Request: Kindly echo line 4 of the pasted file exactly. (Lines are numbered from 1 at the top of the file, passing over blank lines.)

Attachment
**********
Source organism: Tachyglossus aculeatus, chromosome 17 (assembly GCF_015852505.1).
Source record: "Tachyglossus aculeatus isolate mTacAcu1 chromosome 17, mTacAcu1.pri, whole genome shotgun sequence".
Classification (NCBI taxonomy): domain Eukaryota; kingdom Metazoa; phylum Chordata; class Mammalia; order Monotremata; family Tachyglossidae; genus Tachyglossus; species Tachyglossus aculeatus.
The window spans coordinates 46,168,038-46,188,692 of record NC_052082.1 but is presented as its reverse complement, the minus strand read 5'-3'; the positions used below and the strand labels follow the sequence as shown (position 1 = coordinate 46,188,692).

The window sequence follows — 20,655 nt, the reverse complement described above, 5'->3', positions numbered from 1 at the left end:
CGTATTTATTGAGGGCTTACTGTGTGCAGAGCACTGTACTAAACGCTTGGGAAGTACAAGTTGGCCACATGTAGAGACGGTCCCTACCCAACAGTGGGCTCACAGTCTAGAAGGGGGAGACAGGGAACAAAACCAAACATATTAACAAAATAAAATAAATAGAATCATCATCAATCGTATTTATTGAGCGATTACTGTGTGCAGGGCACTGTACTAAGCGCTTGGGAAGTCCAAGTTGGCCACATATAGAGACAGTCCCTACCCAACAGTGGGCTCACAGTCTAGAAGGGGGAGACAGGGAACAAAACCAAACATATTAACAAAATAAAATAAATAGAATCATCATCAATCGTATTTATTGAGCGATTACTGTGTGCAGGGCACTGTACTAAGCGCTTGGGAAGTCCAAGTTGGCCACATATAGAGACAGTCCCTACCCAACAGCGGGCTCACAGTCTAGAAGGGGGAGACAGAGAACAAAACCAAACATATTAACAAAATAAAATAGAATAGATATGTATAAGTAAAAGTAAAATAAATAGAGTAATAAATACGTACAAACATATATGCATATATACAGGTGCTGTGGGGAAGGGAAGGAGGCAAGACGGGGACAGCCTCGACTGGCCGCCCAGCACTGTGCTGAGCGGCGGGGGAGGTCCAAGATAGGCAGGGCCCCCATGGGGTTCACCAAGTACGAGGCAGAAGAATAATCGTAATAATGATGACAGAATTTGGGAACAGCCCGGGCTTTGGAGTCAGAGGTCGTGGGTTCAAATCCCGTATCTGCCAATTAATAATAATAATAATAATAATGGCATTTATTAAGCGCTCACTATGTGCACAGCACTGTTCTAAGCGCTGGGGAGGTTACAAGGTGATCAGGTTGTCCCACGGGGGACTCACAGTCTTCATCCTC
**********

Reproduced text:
The window spans coordinates 46,168,038-46,188,692 of record NC_052082.1 but is presented as its reverse complement, the minus strand read 5'-3'; the positions used below and the strand labels follow the sequence as shown (position 1 = coordinate 46,188,692).